Wisconsin Spotlight | Oct. 15, 2020
MADISON — The bureaucrat in charge of Wisconsin’s response to COVID-19 was an art teacher before rising through the ranks of the state Department Health Services.
Stephanie Smiley serves as director of DHS’ Bureau of Communicable Diseases and interim administrator of the Division of Public Health. Yet, Smiley does not have degrees in medicine or science, a point state Sen. Steve Nass says should not be lost in Gov. Tony Evers’ constant mantra of “following the science” and relying on the experts in battling the coronavirus.
Smiley holds a Bachelor of Science in Art Teacher Education from the University of Wisconsin-Madison. A few years ago she did earn a Master of Arts in Homeland Security Studies from the Naval Postgraduate School in Monterey, Calif, according to a 2018 story in the Janesville Gazette.
“Smiley has an important job—she directs the Bureau of Communicable Diseases at the Wisconsin Department of Health Services—but she’s also passionate about art,” the newspaper wrote of the Janesville resident.
Before she jumped into public health, Smiley taught art at a private art school, according to the article. But the job wasn’t “the best fit for her young family.”
She began at DHS around 2000 as an executive assistant, working her way up to communications director and into her role as head of the Bureau of Communicable Diseases.
What fully qualifies Smiley for the position? She and Health Services Secretary-designee Andrea Palm have come under fire for their COVID-19 public health metrics and the use of those numbers to justify strict emergency orders. DHS did not return Empower Wisconsin’s request for comment.
In her position, Smiley “Promotes efforts to prevent and control communicable diseases among Wisconsin citizens. Implements surveillance, control, and prevention measures; assists local health departments, health care providers, and citizens to prevent and control the spread of communicable diseases; maintains a statewide surveillance system; assists in early identification and intervention of communicable diseases; and informs the public about ways to prevent and control communicable diseases.”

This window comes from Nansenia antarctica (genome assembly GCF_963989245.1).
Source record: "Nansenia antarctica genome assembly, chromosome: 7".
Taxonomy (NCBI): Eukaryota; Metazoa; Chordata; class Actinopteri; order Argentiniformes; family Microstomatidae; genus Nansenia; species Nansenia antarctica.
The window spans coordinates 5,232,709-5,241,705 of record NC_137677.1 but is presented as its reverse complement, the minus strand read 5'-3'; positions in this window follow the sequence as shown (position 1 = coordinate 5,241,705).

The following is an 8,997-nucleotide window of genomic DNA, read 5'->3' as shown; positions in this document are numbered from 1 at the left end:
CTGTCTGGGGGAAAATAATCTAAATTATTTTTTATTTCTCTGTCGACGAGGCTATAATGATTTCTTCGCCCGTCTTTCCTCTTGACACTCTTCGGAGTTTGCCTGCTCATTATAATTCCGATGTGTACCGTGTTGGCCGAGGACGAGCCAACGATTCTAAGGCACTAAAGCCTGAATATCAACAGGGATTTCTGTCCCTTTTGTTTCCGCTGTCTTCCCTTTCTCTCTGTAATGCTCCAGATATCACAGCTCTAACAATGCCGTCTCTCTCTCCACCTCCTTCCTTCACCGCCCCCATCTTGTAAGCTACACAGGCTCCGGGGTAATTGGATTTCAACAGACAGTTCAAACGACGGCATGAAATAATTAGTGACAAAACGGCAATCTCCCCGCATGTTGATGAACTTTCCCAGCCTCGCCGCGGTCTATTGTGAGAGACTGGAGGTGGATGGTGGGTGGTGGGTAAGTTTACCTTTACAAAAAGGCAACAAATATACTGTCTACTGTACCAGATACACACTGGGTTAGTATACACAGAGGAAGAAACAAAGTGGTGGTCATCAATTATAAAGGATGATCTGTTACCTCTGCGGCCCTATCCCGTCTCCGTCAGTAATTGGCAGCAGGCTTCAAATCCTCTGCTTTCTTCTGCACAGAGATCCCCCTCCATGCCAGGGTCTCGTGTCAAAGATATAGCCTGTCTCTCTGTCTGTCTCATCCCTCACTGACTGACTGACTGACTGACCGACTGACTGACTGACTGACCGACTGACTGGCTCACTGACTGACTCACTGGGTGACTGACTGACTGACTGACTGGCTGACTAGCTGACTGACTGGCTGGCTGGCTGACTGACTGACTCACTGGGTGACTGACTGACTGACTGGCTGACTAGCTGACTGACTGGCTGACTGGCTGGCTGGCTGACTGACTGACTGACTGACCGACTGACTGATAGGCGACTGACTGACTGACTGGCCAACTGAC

In a statement released Wednesday, Nass said Gov. Tony Evers and Palm need to answer serious questions “regarding the personnel at DHS serving in vital roles without appropriate education, training or experience.”
“Ms. Smiley leads the Communicable Diseases Bureau but has no education, training or experiences that would seem to make her qualified to serve in that role,” the Whitewater Republican said. “She is also serving as the overall Administrator for the Division of Public Health and clearly lacks any known basis for serving in that role, as well.”
The Janesville Gazette story notes that Smiley’s thesis was titled, “Finding the Path of Least Antibiotic Resistance through Agricultural Policy.” Perhaps that was helpful in her new role.
Nass has asked DHS to provide greater details regarding Ms. Smiley’s background and the job descriptions and requirements that the Evers Administration is using for these critical positions.
The Evers administration offered no explanation in May after DHS asked State Health Officer Jeanne Ayers to resign. Ayers, who was paid $62.51 an hour, was replaced by Smiley.
Ayers, at least, was a registered nurse and had a Masters in Public Health. She now serves as a senior adviser for VOTESAFE Public Health, a liberal-leaning organization that promotes “COVID-safe voting practices,” particularly vote-by-mail.